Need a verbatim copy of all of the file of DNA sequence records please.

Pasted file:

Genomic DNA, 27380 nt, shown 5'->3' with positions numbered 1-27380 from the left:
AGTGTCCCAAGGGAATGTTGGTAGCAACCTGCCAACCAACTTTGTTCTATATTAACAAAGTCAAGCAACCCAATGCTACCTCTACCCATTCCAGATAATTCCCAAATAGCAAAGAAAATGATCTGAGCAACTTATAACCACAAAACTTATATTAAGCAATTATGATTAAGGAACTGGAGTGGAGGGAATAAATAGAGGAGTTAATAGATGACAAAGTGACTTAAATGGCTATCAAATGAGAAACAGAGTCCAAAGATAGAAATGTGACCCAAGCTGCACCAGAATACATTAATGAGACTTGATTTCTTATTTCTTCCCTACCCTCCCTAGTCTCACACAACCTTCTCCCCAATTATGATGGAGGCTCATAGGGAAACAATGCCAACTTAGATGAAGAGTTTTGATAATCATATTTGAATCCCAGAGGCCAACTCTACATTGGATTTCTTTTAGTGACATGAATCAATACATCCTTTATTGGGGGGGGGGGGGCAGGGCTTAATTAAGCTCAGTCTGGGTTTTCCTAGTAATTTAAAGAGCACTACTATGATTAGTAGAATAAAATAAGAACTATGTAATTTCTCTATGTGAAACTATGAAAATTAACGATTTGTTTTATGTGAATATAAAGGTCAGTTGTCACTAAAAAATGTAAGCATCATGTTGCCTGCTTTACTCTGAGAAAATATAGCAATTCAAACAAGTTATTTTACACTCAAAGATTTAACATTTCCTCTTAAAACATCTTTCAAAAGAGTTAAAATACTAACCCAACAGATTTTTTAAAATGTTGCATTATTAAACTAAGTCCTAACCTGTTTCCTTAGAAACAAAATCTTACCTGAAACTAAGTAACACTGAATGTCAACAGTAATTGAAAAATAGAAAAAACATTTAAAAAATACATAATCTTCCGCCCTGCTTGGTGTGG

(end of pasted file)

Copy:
Genomic DNA, 27380 nt, shown 5'->3' with positions numbered 1-27380 from the left:
AGTGTCCCAAGGGAATGTTGGTAGCAACCTGCCAACCAACTTTGTTCTATATTAACAAAGTCAAGCAACCCAATGCTACCTCTACCCATTCCAGATAATTCCCAAATAGCAAAGAAAATGATCTGAGCAACTTATAACCACAAAACTTATATTAAGCAATTATGATTAAGGAACTGGAGTGGAGGGAATAAATAGAGGAGTTAATAGATGACAAAGTGACTTAAATGGCTATCAAATGAGAAACAGAGTCCAAAGATAGAAATGTGACCCAAGCTGCACCAGAATACATTAATGAGACTTGATTTCTTATTTCTTCCCTACCCTCCCTAGTCTCACACAACCTTCTCCCCAATTATGATGGAGGCTCATAGGGAAACAATGCCAACTTAGATGAAGAGTTTTGATAATCATATTTGAATCCCAGAGGCCAACTCTACATTGGATTTCTTTTAGTGACATGAATCAATACATCCTTTATTGGGGGGGGGGGGGCAGGGCTTAATTAAGCTCAGTCTGGGTTTTCCTAGTAATTTAAAGAGCACTACTATGATTAGTAGAATAAAATAAGAACTATGTAATTTCTCTATGTGAAACTATGAAAATTAACGATTTGTTTTATGTGAATATAAAGGTCAGTTGTCACTAAAAAATGTAAGCATCATGTTGCCTGCTTTACTCTGAGAAAATATAGCAATTCAAACAAGTTATTTTACACTCAAAGATTTAACATTTCCTCTTAAAACATCTTTCAAAAGAGTTAAAATACTAACCCAACAGATTTTTTAAAATGTTGCATTATTAAACTAAGTCCTAACCTGTTTCCTTAGAAACAAAATCTTACCTGAAACTAAGTAACACTGAATGTCAACAGTAATTGAAAAATAGAAAAAACATTTAAAAAATACATAATCTTCCGCCCTGCTTGGTGTGG